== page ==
Has not the end of the No-Go policy helped? What led to the downward revision of this year’s target?
A ministerial group recently recommended that the No-Go rider be dispensed with and projects be cleared on individual merit. But this was happening earlier, too; we have come back to the same regime. As on date, we have 177 forestry proposals awaiting clearance. The current year’s target was 447 million tonnes. This required a modest growth of 4.9 per cent. Unfortunately, this year’s monsoon played havoc on our mines and we had huge negative growth in the three months of August, September and October. And, we fell short of 26 mt from the year’s target. Making up the loss is possible only if we grow positively in the months of November till March. If we have a 10 per cent growth in the last three months this year, we would end up producing around 440 mt. But the target for these dry months was already kept high. g higher than what is already high is difficult.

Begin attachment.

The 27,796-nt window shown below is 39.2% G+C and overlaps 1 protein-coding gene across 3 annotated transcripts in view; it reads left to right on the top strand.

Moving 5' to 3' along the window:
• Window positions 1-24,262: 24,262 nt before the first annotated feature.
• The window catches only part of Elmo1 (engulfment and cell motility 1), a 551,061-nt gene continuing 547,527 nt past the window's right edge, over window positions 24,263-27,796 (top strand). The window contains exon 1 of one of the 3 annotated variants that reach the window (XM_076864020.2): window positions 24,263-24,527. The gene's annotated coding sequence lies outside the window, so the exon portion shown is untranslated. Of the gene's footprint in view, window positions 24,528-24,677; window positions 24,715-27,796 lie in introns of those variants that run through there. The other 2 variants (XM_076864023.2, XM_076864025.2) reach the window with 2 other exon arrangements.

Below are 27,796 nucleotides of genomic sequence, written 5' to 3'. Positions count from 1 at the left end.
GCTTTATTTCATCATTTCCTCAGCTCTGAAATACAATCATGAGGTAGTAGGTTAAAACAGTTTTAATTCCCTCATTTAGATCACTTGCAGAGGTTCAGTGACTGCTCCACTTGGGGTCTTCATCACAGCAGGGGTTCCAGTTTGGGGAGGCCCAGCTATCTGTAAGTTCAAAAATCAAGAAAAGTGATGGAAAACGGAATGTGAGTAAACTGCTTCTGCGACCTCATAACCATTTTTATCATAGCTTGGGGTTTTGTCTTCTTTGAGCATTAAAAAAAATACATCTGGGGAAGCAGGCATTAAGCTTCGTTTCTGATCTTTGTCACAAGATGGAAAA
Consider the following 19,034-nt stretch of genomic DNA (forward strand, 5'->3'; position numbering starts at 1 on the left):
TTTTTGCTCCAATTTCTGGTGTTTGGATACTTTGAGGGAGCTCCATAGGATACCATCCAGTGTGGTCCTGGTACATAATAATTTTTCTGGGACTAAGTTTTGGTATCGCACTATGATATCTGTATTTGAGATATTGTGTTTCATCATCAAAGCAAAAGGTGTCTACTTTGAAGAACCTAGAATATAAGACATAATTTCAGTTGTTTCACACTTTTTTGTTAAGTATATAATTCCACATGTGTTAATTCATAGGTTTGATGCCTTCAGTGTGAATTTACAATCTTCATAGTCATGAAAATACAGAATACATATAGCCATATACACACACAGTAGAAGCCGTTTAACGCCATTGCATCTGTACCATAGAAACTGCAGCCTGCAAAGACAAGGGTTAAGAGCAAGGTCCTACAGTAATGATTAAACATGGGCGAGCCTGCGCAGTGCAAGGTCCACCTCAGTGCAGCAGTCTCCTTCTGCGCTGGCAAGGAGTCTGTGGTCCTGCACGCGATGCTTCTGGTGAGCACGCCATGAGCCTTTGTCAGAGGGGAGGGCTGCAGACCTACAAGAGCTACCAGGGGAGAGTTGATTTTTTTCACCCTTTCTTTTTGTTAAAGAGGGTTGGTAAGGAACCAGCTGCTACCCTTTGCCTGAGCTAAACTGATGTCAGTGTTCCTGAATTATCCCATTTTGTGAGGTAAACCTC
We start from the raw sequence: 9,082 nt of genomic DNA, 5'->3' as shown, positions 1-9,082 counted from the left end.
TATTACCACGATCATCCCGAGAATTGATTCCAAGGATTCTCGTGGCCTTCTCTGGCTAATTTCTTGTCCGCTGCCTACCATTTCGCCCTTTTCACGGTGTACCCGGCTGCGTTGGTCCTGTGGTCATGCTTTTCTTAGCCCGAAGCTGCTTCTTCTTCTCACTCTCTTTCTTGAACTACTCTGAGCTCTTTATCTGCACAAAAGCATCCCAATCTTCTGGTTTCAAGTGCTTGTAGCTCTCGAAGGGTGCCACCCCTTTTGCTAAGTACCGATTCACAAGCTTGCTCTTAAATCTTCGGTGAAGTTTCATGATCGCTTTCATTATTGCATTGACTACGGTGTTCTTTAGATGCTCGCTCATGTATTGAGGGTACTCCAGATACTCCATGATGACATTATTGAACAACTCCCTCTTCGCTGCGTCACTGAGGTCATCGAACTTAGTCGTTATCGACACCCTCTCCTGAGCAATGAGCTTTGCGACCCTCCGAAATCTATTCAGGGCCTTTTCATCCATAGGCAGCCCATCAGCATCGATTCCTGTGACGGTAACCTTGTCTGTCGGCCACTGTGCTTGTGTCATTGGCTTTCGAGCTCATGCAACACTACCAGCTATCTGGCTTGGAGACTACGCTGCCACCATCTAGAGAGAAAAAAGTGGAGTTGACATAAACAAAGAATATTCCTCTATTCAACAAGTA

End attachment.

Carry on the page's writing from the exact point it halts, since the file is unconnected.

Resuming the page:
There is potential in a lot of mines to produce more, but by doing this, we would cross the EC limit, which is not allowed. In other cases, the EC limit is present but we cannot produce because of forest clearance and land acquisition constraints.
But land acquisition is an evergreen problem. What makes it special this time?
Land acquisition problems have never been so acute in the past. The problem has aggravated as states have come up with newer relief and rehabilitation policies in the past three-four years, enabling land oustees to get more and more compensation. Also, the Land Acquisition Bill is pending in Parliament, which promises oustees four times the market price. So, why will a land holder give away land until the Bill becomes an Act, making it mandatory for the company to pay four times higher compensation?